Joe: Since leaving Sega, you have also made guest contributions to several projects. Could you tell us about how you became involved with the following productions and how you approached your contributions:

Saori Kobayashi:

NANA Channel: I actually worked on this project before leaving Sega. I was helping out a company of my friends at that time.

MIDI Pro Power 7 -Gradius-: As with NANA Channel, I helped out some friends to make this arranged album for the Gradius series.

Super Monkey Ball: Banana Splitz: I was asked by a friend of mine who worked at Marvelous to do the music for this game. This was a genre I had not dabbled in much, but the creators wanted me to inject my own ideas into the game world. I found the project quite interesting and was happy to participate.

Sakura Note: Nobuo Uematsu found out that I was active in music through AKANE and he liked the musical style. He asked us to do an arrangement for the main theme of this game.

In Flux: When making Crimson Dragon, one of the staff members on that project introduced me to Alexander Aniel from Brave Wave, and Alex in turn introduced me to Mohammed Taher. They really liked my work on Panzer Dragoon, and wanted me to make one song for In Flux. That’s how I ended up connecting with Brave Wave.


Jos: Let’s talk about your work with AKANE. Could you tell us how and why you formed AKANE with Ms. Yumiko Takahashi? What did you want to achieve with the group’s two albums?

Saori Kobayashi: I do love working on BGMs, but I’ve wanted to break away from that for a while to make original music. Video games taught me how to make music for pre-defined worlds, and I had been wanting to utilize what I’ve learned. I was brought together with Yumiko Takahashi through a mutual friend. I heard that she sang Japanese folklore music (Nihonminyo), and when I listened to her vocals, I thought that maybe we could make something interesting together. As a fan of Panzer Dragoon, Yumiko thought the same thing and so we combined our strengths to form the band.


Joe: Your latest work, your long-awaited sophomore album Journey, features new performances from AKANE. How would you compare this album to its wonderful predecessor Kochae? What highlights can listeners expect from the release?

Saori Kobayashi: Our first album Kochae is, first and foremost, a Japanese folklore music album, which allowed us to find our direction for AKANE as a band. Our second album Journey came out long after Kochae, and in the intervening period, we created songs that eventually ended up in our second album. We did test out our songs at live performances, and slowly began to build up the style and world of the album. I combined the orchestral and electronic sounds I used in the Panzer Dragoon games to create something more fantastical. AKANE also ended up working on game music during the time thanks to our development since Kochae. Kochae has paved the way for many opportunities for us.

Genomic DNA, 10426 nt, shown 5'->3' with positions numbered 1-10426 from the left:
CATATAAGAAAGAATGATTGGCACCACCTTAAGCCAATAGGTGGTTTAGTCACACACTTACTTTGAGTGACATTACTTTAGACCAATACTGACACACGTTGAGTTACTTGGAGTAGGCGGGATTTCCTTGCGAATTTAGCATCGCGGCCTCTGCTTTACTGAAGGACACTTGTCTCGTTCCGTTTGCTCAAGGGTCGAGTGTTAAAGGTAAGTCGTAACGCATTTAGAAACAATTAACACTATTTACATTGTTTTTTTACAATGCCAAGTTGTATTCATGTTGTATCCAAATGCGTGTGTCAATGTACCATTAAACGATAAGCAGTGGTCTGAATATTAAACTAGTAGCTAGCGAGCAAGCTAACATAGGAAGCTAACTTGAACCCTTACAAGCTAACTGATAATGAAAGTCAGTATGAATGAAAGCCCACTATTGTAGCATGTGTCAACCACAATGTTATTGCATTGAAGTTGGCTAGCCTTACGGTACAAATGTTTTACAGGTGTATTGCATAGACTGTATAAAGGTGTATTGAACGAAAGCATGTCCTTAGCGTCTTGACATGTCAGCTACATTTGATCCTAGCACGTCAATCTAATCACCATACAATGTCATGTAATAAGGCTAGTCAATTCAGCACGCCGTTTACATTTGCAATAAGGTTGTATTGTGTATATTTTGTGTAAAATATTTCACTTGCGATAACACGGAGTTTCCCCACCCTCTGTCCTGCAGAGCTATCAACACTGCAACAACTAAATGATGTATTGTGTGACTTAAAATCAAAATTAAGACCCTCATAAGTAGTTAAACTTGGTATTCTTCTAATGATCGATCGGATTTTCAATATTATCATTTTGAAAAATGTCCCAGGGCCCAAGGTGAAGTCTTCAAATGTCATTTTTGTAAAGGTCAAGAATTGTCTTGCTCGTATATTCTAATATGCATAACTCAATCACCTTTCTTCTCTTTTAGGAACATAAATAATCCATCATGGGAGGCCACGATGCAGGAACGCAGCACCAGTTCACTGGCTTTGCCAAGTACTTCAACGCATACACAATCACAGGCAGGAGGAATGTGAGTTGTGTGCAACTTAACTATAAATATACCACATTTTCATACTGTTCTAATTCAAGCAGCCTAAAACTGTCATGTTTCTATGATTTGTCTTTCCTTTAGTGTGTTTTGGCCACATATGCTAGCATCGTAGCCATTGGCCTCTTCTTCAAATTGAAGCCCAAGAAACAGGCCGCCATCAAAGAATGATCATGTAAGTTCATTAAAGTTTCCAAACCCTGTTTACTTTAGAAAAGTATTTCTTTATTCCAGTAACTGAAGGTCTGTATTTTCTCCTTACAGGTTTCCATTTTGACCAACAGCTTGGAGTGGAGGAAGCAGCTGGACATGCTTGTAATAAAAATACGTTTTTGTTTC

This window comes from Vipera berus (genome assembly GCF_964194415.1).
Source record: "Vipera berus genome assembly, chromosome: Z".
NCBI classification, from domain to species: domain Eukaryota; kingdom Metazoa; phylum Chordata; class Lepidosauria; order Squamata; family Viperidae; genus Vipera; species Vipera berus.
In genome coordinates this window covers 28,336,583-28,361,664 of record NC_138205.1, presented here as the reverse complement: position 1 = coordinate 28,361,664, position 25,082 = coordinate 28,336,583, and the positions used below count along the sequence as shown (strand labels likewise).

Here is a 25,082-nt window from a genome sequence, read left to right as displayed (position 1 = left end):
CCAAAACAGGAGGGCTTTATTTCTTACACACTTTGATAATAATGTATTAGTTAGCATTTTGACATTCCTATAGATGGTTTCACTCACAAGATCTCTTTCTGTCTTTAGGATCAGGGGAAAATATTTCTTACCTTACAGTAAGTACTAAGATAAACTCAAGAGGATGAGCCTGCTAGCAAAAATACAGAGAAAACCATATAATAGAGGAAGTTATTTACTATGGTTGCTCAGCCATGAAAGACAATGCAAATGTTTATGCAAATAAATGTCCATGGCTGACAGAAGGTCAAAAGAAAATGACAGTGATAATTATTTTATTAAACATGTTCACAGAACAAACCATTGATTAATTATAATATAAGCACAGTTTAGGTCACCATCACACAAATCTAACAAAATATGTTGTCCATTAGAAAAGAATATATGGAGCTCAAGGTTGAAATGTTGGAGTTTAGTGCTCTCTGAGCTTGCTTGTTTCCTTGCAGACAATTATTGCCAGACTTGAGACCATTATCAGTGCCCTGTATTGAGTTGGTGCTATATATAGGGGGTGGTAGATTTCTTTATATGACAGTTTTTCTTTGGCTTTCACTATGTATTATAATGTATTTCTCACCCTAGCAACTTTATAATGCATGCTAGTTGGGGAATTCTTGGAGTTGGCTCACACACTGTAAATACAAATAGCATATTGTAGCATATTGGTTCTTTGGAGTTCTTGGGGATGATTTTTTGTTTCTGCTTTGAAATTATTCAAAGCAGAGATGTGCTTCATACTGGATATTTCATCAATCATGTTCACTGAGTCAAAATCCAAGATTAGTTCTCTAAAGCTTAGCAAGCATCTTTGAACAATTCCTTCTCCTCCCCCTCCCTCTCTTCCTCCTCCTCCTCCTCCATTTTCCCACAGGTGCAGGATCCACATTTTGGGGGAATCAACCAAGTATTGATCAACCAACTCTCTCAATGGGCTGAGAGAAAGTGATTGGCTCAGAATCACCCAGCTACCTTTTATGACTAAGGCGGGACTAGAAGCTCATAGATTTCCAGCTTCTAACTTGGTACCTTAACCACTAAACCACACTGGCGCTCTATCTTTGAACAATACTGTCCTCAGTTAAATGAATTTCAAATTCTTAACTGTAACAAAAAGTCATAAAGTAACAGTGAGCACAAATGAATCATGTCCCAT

Joe: You have described the musical style you have built through AKANE as “ethtronic”. This seems very similar to the Panzer Dragoon philosophy of blending ethnic folksong features with electronic-based sounds. To what extent would you agree? How far has AKANE been influenced by Panzer Dragoon?

Saori Kobayashi: As a matter of fact, the sound of AKANE does derive from the sound of the Panzer Dragoon games. Without the series, I doubt AKANE would have been formed. My work on the Panzer Dragoon series has been such a large influence on my life.


Joe: Your latest full scores are Crimson Dragon and Crimson Dragon: Side Story. What was it like to reunite with Yukio Futatsugi on this Panzer Dragoon-inspired game? How did you adapt your unique sound for this franchise?

Saori Kobayashi: It was a real honor to work with Yukio Futatsugi again. I’m a fan, personally, of the world he created with the dragons. He also trusts me when it comes to making the music for the game. He didn’t give me specific direction with the music, instead letting me compose the music the way I saw fit. I didn’t compose the songs with the specific intent of avoiding Panzer Dragoon; I just saw images of the game, listened to the developers’ comments, and naturally produced the soundtrack.


Joe: Many were disappointed that the music for Crimson Dragon was re-arranged in a Hollywood style for its release. What inspired this change and how do you feel about it? While the main theme has been released on Journey, is there any hope that we will one day enjoy your soundtrack in full?

Saori Kobayashi: I don’t think the Hollywoodization of the soundtrack was a bad thing in and of itself. I just felt it was a bit unfortunate that the music I had managed to prepare for the original version before its initial release ended up not being used. When Crimson Dragon became an Xbox One title, the project underwent some changes in scale, and the final product ended up with varying opinions from fans. I’d absolutely love to be able to release my original version of the soundtrack if there is demand for it from the fans.

For Crimson Dragon: Side Story, actually I ended up personally going through the songs in the game and making new mixes for them. I’d absolutely love to be able to release the soundtrack if there is demand for it from the fans.


Joe: You recently announced your first solo album, Terra Magica. Can you tell us how you came up with this name? What kind of musical and artistic direction are you taking your solo album in?

Saori Kobayashi: I’m imagining this album as something like an “anti-soundtrack.” Soundtracks are attached to games with stories and visuals, which influence the musical direction. My solo album doesn’t have any of that. I want it to be something that contains a myriad of emotions, such a beginning, middle and end, life, happiness and sadness, even battle. That’s why the name, suggested by Marco ‘Monomirror’ Garcia of Brave Wave, really fits well with what I want to do. I’m working hard to make this a worthy music album.

Posted on September 7, 2015 by Chris Greening. Last modified on September 13, 2015.

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About the Author

I've contributed to websites related to game audio since 2002. In this time, I've reviewed over a thousand albums and interviewed hundreds of musicians across the world. As the founder and webmaster of VGMO -Video Game Music Online-, I hope to create a cutting-edge, journalistic resource for all those soundtrack enthusiasts out there. In the process, I would love to further cultivate my passion for music, writing, and generally building things. Please enjoy the site and don't hesitate to say hello!